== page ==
Hospice helped me to accept

Like most people, Sharon Cloete had preconceived ideas about hospice and hospice care in an in-patient unit: “I believed that you go there to die, but I’ve since discovered that’s not the case.”

The 61-year-old is currently an in-patient at Stepping Stone Hospice in New Market Park. Her on-off battle with cancer has reached the point where any form of intervention would prove futile. She agreed to this interview and the writing of an article  “as it is important to me that others suffering from life-limiting illnesses understand how hospice care truly makes a huge difference in the lives of patients and their families.”  

“Cancer runs in my family,” she explains. “I discovered my first lump when I was 16; then another at 18.” She eventually had to undergo a double mastectomy, mere months apart, at the age of 47. “I was fine for five years after that, but then it appeared again in my lymph glands.”

Sharon has the greatest respect for her oncologist, Dr Sylvia Rodrigues, who is well known in Alberton and serves on the Board at Stepping Stone. “She has always been very honest with me. It was a dreadful shock to hear that there was nothing more we could do. I cried terribly about it, yet I have always appreciated Dr Rodrigues’ honesty and straightforwardness. I truly don’t know how she does it.”

With the cancer now in her bones, even something as simple as a comfortable bed makes all the difference to Sharon. “I have it in my spine, ribs, pelvis and hips. I cannot lie straight. I have these bumps on my spine which are very painful.”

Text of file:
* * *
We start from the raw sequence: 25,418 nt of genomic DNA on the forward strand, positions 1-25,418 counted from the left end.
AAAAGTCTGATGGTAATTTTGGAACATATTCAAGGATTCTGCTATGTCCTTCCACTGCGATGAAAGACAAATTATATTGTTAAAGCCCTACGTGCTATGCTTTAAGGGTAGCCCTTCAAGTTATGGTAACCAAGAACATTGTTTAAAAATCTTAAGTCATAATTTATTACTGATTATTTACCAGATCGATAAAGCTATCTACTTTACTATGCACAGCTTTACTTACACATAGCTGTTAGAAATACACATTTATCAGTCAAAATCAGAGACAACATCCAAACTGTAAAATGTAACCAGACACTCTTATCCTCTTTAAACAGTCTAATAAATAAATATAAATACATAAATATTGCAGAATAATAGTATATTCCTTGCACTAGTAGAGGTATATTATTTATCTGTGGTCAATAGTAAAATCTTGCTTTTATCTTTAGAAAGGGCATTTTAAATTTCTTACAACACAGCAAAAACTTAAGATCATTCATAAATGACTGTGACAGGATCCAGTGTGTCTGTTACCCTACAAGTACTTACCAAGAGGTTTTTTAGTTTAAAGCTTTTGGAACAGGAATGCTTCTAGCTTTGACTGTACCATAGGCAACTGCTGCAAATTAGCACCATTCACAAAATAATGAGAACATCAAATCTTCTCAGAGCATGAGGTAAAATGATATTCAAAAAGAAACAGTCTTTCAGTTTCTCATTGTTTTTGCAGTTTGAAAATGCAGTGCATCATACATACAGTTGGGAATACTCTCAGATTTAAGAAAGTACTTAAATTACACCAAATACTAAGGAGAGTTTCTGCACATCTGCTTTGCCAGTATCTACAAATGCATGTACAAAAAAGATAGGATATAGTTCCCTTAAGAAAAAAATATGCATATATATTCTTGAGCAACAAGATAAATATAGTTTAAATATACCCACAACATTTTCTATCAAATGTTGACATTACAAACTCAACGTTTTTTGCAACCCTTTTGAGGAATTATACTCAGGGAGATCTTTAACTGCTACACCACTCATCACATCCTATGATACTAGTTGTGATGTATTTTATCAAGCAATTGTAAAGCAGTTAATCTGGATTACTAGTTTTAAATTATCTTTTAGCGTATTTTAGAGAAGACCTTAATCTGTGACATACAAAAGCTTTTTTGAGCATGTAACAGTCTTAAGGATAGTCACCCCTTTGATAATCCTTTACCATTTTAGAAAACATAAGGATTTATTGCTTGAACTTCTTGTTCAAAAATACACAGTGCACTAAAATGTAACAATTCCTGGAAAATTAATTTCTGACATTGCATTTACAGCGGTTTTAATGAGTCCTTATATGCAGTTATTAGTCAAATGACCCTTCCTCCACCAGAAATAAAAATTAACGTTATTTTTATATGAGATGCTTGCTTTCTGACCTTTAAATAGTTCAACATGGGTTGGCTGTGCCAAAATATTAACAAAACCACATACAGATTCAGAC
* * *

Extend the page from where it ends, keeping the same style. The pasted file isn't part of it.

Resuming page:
She finds comfort and relief in the new bed in her unit at Stepping Stone. “I can understand why it isn’t always in a person’s best interests to be at home when they are terminally ill. I love my husband dearly, but he isn’t medically trained. The nurses here truly ‘know’ when I talk about how I am feeling and they have direct access to my doctor if needed. I feel secure in the knowledge and expertise of those around me.”

When asked how she feels about her family, looking back on her life and what’s to come, Sharon understandably becomes emotional.

“I was scared in the beginning, but death doesn’t scare me now. I’ve always been a fighter, but I feel like being at hospice has helped me cross over to the side of acceptance. I just want to go in peace.”

Sharon knows that most people would prefer to see out their life’s journey at home, but she would rather be at hospice when the time comes. “I know it’ll be dignified and that my family will be supported here.”

Sharon has been married to her husband Jakes for 42 years. Her only son Kevin is 39 and her daughter-in-law Jane occupies a particularly special place in her heart: “God truly picked the best flower and sent her to me.” She also has two beautiful grandchildren – a grandson who is almost 7 and a granddaughter who is 3. “I had so many plans with them,” she says, visibly upset.

Do people act differently around her now? “Yes, sometimes,” she admits. “I’ve lost almost 30kgs, so I know I look very different to the people who’ve known me for a long time.” Sharon says she would rather people ask her questions and treat her the same way as before she became ill. “I know I’m dying. Just be normal around me. Don’t treat me like a delicate flower.”  

As for her advice about life, Sharon says she wishes she hadn’t always played it so safe. “I worked in the card division of a major bank for 15 years before I was boarded because of my chemo treatments.” She believes we should all search for what it is we really want to do in life. “Go out there and find what you truly love to do. It’s not always about the paycheque – just give it a try!”

Ultimately, it’s her family she’s most proud of: “My marriage, my son, my daughter-in-law, my grandchildren; I feel lucky to have had it all.”

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